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PLA: A converter's viewpoint

Chris Burger, coffee product manager of Fres-Co System USA, offers his take on using polylactic acid (PLA), a sustainable material derived from corn, in film structures for coffee bags.
FILED IN:  Sustainability  > Strategy

Burger, who has worked for Fres-Co for more than 16 years, says, "I do not remember a response such as the one I have seen from our launch of the PLA structure. I talked about this structure during my National Coffee Association presentation [in October] with a very positive response."

For Newman's Own Organics coffees from Green Mountain Coffee Roasters (see main story, Newman's Own Organics coffee bags restructured), the 80-ga PLA replaced 48-ga PET in the substrate. “With the increased PLA thickness, we were able to reduce the thickness of the LLDPE,” Burger points out.

The switch of PLA for PET made little difference to the film structure’s performance.
“Our in-depth testing showed no positive or negative issues with [these] laminates,” says Burger, “and we made only minor temperature changes to GMCR’s GL-14 baggers to run the new film.” The GL-14 produces Corner Seal® bags that create diagonal stress on the film during bag forming, yet the new PLA film had no problems with the stress, Burger adds.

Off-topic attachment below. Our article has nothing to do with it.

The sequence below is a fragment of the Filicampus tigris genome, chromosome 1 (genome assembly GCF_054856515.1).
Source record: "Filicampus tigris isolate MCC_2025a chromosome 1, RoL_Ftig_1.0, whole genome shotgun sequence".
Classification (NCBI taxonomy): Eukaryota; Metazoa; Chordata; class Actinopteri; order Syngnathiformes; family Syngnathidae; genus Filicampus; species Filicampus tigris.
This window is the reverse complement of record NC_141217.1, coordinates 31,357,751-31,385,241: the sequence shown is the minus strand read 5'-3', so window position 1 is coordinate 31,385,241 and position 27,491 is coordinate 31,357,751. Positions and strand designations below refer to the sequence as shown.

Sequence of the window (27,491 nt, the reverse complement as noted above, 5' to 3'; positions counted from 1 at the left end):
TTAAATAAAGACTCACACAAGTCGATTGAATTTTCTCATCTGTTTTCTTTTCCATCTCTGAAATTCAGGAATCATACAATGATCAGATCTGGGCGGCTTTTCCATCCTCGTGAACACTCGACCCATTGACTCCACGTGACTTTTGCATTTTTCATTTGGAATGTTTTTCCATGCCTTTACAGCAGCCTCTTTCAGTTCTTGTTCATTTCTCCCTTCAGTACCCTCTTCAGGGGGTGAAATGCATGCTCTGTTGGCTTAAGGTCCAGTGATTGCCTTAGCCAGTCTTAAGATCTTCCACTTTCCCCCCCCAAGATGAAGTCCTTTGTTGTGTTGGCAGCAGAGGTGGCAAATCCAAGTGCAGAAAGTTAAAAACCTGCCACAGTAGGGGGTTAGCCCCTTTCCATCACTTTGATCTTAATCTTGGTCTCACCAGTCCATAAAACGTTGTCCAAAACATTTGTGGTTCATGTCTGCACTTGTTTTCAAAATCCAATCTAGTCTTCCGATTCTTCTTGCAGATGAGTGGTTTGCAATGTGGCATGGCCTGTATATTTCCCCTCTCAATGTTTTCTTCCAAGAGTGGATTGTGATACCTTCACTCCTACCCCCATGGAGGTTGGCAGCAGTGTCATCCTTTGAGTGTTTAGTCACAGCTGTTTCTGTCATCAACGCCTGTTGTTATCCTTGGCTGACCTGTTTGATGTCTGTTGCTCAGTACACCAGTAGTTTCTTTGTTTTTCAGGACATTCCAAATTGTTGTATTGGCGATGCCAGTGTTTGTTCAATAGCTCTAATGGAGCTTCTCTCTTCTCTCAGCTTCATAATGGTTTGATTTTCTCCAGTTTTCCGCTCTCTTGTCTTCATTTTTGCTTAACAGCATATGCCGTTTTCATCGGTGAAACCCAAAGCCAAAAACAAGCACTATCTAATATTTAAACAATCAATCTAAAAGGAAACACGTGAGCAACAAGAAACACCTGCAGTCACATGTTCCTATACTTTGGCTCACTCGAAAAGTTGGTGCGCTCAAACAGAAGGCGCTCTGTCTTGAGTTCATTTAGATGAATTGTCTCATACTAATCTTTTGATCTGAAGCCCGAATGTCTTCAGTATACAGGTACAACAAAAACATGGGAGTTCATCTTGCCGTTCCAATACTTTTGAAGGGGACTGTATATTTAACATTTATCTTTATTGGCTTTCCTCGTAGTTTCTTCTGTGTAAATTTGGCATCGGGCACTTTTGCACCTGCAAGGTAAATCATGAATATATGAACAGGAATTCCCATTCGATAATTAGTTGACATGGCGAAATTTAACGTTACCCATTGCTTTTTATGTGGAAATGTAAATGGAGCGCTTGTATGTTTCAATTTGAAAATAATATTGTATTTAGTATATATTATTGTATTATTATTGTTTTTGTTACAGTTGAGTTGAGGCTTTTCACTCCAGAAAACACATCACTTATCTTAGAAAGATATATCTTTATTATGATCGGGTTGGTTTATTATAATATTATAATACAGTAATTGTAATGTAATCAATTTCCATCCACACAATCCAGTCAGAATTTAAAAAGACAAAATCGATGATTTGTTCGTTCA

GMCR was its second customer to use the new PLA structure—Jim’s Organic Coffee in 12-oz bags was the first, Burger says. Unlike Newman's Own, Jim's took a slightly more overt stance to promote the environmental aspect, albeit via print on the bag bottom: “This bag is the first generation of sealed, stay fresh coffee bags to include renewable resources in its design.”

Says Burger, “I expect many more coffee customers to come online [with PLA] during the next year.”

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